“The majority of the line throughout the AONB is either in a tunnel below ground or within cutting, and here it breaks out – it’s quite unique and obviously exceptionally prominent. So, there was a huge amount of focus on the design and how it was going to look.
“It is little things – [such as how] the shaping of the piers is done; essentially we craft them so that, when light hits them, you will get that play between light and shade.”
According to Murray, his practice has been “quite fortunate to have significant input in the aesthetics” of the viaducts, and while the designs are relatively simple and unassuming in form, they have tried to introduce subtle elements of style and differentiation.
“There is a ribbed profile that gives texture to the piers; that form, as well having aesthetic benefits, also helps with the actual drainage, so water runs down those ribs,” he says. “The intention is to help break it down and make it look crafted.”
Murray also credits the local planning authority and the Chilterns AONB review group as being “intrinsic” in the development of their viaducts and that engagement with these bodies had resulted in “a few tweaks” to further this crafted look.
“For example, in some of the stiffener detailing – the elements within the phalanges of the main beam – that varies from viaduct to viaduct,” Murray says. “Also, on the parapet, there is an opportunity to introduce some texture. It is purely aesthetic, but it does help to create just a little bit of uniqueness.”
We have started a year-long, half-kilometre viaduct deck slide! 🤩👇.— HS2 Ltd (@HS2ltd) January 11, 2024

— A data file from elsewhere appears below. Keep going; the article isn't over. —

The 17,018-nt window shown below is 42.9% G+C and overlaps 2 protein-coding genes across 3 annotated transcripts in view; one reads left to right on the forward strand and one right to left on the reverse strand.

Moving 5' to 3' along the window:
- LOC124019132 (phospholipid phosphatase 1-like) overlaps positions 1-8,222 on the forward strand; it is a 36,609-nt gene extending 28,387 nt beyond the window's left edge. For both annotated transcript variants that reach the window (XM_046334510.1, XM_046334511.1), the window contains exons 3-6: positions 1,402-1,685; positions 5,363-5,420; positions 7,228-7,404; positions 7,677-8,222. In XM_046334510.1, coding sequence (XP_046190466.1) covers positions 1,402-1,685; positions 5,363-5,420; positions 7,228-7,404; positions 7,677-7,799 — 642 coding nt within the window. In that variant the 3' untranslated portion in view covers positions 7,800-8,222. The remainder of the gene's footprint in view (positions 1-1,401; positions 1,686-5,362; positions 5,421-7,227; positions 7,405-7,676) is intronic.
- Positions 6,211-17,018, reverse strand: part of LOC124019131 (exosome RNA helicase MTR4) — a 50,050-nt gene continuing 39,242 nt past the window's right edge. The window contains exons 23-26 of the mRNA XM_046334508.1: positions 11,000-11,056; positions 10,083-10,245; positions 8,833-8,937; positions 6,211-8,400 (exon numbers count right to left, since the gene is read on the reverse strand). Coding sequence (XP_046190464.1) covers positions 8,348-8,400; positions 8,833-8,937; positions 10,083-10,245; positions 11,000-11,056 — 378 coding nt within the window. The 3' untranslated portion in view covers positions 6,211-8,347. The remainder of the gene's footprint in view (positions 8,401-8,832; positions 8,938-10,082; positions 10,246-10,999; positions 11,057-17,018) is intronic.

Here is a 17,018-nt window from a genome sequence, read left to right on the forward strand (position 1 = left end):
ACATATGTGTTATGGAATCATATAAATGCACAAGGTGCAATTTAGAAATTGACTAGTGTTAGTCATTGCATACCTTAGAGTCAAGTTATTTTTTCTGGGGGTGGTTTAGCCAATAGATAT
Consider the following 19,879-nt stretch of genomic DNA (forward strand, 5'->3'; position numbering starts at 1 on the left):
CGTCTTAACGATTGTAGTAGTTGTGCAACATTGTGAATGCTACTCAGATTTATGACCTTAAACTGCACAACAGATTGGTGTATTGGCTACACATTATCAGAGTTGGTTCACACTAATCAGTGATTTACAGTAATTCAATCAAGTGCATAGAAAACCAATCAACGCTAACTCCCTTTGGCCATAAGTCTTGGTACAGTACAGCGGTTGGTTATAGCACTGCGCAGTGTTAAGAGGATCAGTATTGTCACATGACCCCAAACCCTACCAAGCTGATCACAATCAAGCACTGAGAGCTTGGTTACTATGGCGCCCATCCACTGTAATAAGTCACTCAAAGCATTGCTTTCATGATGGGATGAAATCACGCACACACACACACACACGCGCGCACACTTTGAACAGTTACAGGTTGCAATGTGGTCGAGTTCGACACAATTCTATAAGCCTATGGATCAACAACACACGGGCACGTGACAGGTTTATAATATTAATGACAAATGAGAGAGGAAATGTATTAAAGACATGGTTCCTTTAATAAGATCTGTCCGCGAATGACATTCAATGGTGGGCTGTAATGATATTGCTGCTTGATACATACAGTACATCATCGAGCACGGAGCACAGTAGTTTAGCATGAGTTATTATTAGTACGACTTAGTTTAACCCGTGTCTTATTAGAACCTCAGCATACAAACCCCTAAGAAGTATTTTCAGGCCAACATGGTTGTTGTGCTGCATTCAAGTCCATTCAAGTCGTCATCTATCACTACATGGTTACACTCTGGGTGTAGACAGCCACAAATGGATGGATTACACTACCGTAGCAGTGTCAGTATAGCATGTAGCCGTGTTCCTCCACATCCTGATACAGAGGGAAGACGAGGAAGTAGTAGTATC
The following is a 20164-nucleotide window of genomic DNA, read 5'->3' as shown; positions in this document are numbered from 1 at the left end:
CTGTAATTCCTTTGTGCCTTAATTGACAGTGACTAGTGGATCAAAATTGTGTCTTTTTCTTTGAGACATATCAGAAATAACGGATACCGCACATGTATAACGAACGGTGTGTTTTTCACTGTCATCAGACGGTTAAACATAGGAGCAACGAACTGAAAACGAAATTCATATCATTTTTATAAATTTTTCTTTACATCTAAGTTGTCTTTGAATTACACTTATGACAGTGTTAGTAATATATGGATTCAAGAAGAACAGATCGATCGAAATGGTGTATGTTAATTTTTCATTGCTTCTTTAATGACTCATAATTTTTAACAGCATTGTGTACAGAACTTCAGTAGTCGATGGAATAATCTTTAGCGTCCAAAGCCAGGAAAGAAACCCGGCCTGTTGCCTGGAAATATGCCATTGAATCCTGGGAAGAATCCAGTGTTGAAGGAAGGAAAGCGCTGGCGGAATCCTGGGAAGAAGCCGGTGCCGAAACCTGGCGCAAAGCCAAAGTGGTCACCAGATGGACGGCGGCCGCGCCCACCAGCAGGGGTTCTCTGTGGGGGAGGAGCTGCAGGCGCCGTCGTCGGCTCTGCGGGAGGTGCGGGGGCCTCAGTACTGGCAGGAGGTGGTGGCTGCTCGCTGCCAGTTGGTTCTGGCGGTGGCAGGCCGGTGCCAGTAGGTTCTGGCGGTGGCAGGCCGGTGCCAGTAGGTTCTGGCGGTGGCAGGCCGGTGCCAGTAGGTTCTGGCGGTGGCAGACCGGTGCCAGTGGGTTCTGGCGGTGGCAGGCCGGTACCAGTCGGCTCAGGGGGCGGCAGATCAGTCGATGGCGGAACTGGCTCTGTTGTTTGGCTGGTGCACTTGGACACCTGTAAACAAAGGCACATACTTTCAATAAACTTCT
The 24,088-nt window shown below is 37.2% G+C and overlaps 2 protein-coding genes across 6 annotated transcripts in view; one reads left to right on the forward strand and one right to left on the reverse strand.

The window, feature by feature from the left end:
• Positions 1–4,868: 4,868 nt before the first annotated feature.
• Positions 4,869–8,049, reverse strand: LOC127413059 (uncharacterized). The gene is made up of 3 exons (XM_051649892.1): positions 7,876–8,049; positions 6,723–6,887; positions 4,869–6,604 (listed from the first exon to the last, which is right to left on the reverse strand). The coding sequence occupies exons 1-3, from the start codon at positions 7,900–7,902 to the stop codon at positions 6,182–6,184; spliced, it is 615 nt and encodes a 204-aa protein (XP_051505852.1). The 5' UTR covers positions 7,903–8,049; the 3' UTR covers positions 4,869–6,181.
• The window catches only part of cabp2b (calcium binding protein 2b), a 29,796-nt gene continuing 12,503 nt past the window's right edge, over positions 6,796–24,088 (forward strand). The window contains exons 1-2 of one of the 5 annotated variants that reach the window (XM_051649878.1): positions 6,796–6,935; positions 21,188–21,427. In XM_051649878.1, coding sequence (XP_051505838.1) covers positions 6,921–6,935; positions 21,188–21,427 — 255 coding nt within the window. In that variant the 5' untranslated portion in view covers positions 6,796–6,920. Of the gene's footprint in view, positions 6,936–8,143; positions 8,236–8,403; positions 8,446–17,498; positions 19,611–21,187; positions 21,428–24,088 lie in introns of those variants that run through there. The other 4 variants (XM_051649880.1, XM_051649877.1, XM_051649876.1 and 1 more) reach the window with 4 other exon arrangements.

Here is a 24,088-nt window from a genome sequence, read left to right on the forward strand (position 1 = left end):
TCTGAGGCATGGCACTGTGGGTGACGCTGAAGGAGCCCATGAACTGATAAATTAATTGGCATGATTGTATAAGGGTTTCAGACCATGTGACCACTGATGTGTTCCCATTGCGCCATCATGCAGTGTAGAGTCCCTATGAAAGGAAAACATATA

The first of three giant sections of the Wendover Dean Viaduct deck has been slid into position.
The 450m-long viaduct will be the first major railway bridge in the UK to be built with a ‘double composite’… pic.twitter.com/JwoSmykHhP
There are 15 rail viaducts in total being delivered by EKFB and Moxon, including Wendover’s sister scheme slightly further north at Small Dean, which shares its weathered steel and concrete design.
Further north are the Edgcote and Thames Valley viaducts, which, though further apart than Wendover and Small Dean, are themselves siblings of a sort. “They are practically identical in their form and geometry but they are different in terms of height,” says Murray.
“It is much higher at Edgcote, but the formwork for the piers and the beams and the parapet is all the same.
Engineering work for this pair has also taken inspiration from abroad, in this case fully pre-cast concrete construction that EKFB engineers say has proven effective for Spanish high-speed rail jobs.
But it is not just bridges that Moxon is working on. Murray’s eyes really light up when he mentions a unique little scheme near Calvert.
The Sheephouse Wood Bat Protection Structure is being designed to shield the flight path of the rare – and legally protected – Bechstein’s bat over the HS2 line without being killed by passing trains.
The 1km long structure is not technically a tunnel, but a kind of cutting with a protective layer over the top designed around a series of arches. “It is trying to be a light touch structure, but permeable, both visually and literally,” Murray explains.
Building Design asks if the firm has worked on anything similar and he replies: “Oh my God, no. We are used to working on unique structures and complicated structures, but in terms of the brief, to everyone’s knowledge, no one knows of any structure like that in the world.”
While Moxon does not solely work on bridges, it is this area in which it has built its reputation, with tasteful designs for a timber cycling bridge in Germany, a footbridge beneath another grade II listed bridge in Chiswick, and a new river crossing in the Cairngorms National Park. But, until HS2 came along, it had never taken on a job of such complexity and scale.
Murray, though, seems to have taken the project in his stride. “It’s a huge infrastructure project and we have been exceptionally lucky, but it has certainly not fazed us,” he says. “We have got years of experience in bridge design and it is what we have become known for.”
Given the events of the past year, it is an open question whether infrastructure of this scale will be attempted again in the UK in the coming years. But if it is, there is no doubt that Moxon is ready.